North Carolina

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Planning for an Agricultural Future: A Guide for North Carolina Farmers and Local Governments

Planning for an Agricultural Future: A Guide for North Carolina Farmers and Local Governments mixes general discussion of existing tools with specific examples from communities around the state that have developed innovative ways to support their agricultural sector. The guide is organized in five sections:

I. Planning for Agriculture: what American Farmland Trust means when we talk about planning for agriculture and why it is important for your community

North Carolina: Senate Bill Authorizing the Town of Wentworth to Exempt Agricultural Land From Zoning

Under North Carolina's 2005 Agricultural Development and Farmland Preservation Enabling Act (House Bill 607),cities may amend their ordinances applicable to their planning jurisdiction to provide flexibility to farming operations that are part of VAD programs (N.C. GEN. STAT. § 160A-383.2 (2006)). Some municipalities, such as Wentworth, North Carolina, have also received authority through state bills to provide exemptions for farming or forestry operations that meet certain criteria.

Henderson County, NC: Comprehensive Plan (Excerpt)

With agriculture recognized as an important pillar of the Henderson County economy, the Board of Commissioners devoted a chapter in its comprehensive plan specifically to agriculture. Responding to the strong public interest in agriculture, the County Commissioners chose to focus on three areas—reducing farmland loss, economic development support for agricultural enterprises, and the hiring of an agricultural facilitator within county government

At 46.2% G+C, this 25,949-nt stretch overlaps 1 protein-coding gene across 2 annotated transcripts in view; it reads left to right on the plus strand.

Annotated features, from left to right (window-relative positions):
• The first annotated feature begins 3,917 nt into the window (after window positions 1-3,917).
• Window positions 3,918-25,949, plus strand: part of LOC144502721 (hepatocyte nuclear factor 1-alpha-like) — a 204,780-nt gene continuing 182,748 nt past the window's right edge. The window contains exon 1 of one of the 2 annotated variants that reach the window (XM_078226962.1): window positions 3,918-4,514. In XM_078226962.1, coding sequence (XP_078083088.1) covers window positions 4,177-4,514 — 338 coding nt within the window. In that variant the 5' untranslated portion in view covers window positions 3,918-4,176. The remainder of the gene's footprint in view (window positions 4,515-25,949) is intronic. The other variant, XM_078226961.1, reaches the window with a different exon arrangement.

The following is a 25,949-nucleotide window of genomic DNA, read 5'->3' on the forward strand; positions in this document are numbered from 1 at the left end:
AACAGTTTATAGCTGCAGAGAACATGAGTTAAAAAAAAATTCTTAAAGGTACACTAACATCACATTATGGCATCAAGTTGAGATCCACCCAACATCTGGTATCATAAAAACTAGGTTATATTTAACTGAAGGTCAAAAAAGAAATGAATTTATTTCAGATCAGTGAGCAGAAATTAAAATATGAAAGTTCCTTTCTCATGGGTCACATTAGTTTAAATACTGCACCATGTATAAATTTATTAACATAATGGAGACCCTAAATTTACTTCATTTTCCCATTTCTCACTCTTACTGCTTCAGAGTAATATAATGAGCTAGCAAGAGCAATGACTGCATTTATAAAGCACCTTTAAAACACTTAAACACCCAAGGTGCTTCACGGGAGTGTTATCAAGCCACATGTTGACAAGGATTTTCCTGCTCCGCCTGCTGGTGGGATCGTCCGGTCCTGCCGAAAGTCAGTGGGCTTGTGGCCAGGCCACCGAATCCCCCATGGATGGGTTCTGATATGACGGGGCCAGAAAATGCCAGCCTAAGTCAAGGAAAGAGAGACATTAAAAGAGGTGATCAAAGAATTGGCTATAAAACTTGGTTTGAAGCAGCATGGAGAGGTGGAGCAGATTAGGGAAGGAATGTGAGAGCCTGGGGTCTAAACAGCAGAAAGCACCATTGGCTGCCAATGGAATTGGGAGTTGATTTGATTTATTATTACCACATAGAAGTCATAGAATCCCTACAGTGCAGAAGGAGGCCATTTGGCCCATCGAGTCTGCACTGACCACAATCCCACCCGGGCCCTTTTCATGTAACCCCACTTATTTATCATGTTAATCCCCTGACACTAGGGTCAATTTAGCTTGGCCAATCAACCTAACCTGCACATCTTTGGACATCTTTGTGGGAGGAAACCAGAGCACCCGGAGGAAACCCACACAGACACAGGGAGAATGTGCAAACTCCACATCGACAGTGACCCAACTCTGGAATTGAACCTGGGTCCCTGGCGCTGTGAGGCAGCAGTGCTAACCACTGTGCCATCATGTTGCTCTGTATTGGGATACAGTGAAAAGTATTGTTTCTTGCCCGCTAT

Cumberland County, NC: Model Easement (Term)

Cumberland County is using an innovative conservation agreement with landowners to encourage compatible land use around Fort Bragg, the largest army installation in the world. The county developed a unique solution that offers all landowners with 5-acre tracts a compensation payment equivalent to a percentage of their property taxes, in exchange for 5- or 10-year conservation agreements to limit urbanand residential development.

Polk County, NC: Enhanced Voluntary Agricultural District Agreement (Term Easement)

In 2005, the North Carolina General Assembly authorized a new Enhanced Voluntary Agricultural Districts (EVAD) option that counties and cities can add to their local Farmland Preservation ordinances (N.C. GEN. STAT. § 106-743(2006)).This EVAD option created a new category that would offer landowners an additional tier of benefits, if they were willing to waive their right to withdraw from the VAD program at any time. Those landowners who wished to retain their right for immediate withdrawal could continue under current guidelines.

Cabarrus County, NC: Agreement to Enter Enhanced Voluntary Agricultural District

In 2005, the North Carolina General Assembly authorized a new Enhanced Voluntary Agricultural Districts (EVAD) option that counties and cities can add to their local Farmland Preservation ordinances. The EVAD options allows for enhanced benefits for landowners willing to waive their right to withdraw from the VAD program at any time.  The program uses a conservation easement to ensure that subject land remains in agricultural use.  

North Carolina Voluntary Agricultural Districts: A Progress Report

This report assesses the status of North Carolina's Voluntary Agricultural Districts (VAD) Program as of June 2004. Authorized in the state Farmland Preservation Enabling Act of 1985, the VAD program allows counties to adopt farmland preservation ordinances to establish local VADs. Local VADs are areas where commercial agriculture is encouraged and protected. They provide a series of benefits to farmers willing to restrict non-agricultural development for ten years. County commissioners appoint advisory boards to administer the districts.

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